The over-commitment to KKT is nowhere more apparent than in the overuse of Billie Lourd’s Chanel #3. Previously her one-liners and dead-eyed gaze were a form of comic relief, and it is usually nice to go deeper into the motivations of characters rather than using them as background fodder, yet Lourd can’t handle what the show hands her in her default spotlight episode. The reason for #3’s earmuffs, and Lourd’s delivery of that fact, falls flat. It’s not so much that Lourd acts like she is a dead-eyed sorority girl, but that she seems like she isn’t acting at all. Her interactions with Sam are not an intriguing dive into her feelings or justifications for why she behaves the way she does because the show uses her lesbian leanings as yet another perch for its faux-edgy sexual commentary. By filling time with Lourd’s Chanel #3 instead of other already-established characters, the show loses any of the story balance it found after the first stretch of episodes.
With the president position now occupied by both Zayday and Chanel, and one or both of them trying to get the other one killed, the importance of The Red Devil is now even more intriguing. Zayday has escaped his or her murderous attempts multiple times, which is lucky at best and extremely incriminating at worst. Pete isn’t even in this episode due to a murky excuse about “studying”, which goes a long way towards cementing him as at least one of the killers and Grace as the other. To speculate further based on the amateur detectives’ relationship, Grace and Pete being two sides of the same coin makes a lot of sense. Pete’s lack of attendance at the sleepover means he could be the primary killer this episode, while Grace could have done the honors in the tunnel below the house. Sparing Zayday is true to their seemingly legitimate friendship, and if this were indeed the case, Grace’s nonsensical insistence on staying in the house instead of leaving with Wes at least has a motivation. Sam definitely knew the killer, but that is possibly the most obvious clue the show could have given based on what the audience already knows from past murders. Otherwise, Gigi and a mystery participant is the next best option. Next week’s episode promises to finally kill off a major character and bring back some of the already-dead-but-not-really Greek members to wreak havoc on the rest. With any luck, the even-keeled action and character balance from previous weeks will return to life with them.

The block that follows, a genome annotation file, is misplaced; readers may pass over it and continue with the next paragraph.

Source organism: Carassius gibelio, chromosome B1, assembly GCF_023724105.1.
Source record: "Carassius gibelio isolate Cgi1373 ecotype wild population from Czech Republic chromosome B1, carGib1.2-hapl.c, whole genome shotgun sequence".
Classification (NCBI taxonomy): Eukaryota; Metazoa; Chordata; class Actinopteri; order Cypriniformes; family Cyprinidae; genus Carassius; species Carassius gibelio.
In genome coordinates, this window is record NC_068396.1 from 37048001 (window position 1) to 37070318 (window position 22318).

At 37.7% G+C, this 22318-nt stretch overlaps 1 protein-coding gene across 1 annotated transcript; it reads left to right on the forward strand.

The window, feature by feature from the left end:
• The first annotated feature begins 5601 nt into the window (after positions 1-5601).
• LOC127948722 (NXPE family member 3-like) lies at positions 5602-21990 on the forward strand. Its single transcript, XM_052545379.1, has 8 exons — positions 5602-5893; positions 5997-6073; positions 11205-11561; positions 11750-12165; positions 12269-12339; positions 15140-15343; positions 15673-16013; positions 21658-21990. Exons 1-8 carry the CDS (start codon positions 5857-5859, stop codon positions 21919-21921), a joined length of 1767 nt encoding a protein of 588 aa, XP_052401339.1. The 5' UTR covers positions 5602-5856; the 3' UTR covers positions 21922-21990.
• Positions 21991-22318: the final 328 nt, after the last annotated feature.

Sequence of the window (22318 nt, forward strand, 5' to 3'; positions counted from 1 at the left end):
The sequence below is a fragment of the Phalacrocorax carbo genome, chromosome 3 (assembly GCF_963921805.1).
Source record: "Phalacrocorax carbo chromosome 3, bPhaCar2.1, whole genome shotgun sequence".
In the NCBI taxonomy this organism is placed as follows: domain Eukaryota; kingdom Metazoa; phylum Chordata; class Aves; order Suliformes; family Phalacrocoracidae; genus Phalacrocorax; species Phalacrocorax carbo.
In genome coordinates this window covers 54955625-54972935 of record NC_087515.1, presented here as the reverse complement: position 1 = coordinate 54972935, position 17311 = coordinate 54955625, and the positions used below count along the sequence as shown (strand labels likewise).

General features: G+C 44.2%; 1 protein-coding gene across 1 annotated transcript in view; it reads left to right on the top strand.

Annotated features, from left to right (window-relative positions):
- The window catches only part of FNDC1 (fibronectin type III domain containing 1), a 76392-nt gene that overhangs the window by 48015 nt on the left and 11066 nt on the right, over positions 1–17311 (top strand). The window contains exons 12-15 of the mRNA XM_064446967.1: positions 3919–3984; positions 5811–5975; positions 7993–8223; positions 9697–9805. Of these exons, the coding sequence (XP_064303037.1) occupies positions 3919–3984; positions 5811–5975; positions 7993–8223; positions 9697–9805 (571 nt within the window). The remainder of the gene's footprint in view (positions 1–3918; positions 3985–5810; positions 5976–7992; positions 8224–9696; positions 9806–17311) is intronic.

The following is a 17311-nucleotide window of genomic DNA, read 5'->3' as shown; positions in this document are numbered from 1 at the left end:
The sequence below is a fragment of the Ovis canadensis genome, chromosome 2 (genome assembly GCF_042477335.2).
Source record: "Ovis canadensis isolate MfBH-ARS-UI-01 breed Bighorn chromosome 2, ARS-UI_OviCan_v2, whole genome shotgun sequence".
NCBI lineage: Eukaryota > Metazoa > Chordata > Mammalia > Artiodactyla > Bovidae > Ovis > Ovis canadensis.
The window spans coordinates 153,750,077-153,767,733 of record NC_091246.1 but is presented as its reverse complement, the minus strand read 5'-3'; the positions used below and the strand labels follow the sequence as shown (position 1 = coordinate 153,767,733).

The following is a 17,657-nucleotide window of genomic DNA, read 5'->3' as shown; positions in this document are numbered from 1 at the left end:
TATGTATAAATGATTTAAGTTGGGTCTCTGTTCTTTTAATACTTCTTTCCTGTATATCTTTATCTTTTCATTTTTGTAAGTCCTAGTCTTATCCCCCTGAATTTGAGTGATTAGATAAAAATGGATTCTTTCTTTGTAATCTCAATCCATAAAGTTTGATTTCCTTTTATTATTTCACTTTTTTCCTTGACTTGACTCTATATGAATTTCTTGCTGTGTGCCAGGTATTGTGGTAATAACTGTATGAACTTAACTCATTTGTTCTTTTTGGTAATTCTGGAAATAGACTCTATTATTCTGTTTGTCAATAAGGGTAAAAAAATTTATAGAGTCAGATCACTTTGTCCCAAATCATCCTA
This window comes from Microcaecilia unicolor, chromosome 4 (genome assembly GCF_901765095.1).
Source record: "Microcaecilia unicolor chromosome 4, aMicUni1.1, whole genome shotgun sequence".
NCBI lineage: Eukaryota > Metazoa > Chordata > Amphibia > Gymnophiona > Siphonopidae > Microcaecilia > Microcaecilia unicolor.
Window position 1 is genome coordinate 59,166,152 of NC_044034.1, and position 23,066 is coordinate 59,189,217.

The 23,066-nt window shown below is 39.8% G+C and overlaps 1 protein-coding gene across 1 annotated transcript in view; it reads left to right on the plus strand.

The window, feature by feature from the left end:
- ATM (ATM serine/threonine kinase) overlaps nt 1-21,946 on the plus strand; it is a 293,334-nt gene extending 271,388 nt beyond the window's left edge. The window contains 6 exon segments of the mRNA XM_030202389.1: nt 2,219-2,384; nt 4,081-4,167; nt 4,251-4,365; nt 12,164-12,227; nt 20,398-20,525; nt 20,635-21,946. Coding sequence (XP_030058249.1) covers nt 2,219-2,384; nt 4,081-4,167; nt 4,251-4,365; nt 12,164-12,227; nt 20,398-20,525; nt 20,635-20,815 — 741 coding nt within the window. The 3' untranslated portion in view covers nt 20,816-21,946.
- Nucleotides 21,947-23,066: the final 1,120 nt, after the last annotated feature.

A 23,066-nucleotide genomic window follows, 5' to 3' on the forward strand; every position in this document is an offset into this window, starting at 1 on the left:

- “I’ve had to develop some serious acting skills to have sex with Chad.”
- “I’ve learned a few things from learning A&E documentaries about the mafia.”
- “Secretly I was hoping you’d be killed so I didn’t have to hurt your feelings…”
- “I love Space Mountain. Best ride at Disney Land. But I love my penis more.”
- “…banning macrame, fringe vests, and Creedance Clearwater Revival songs.”
- “What a great way to pretend all those people we know aren’t brutally murdered.”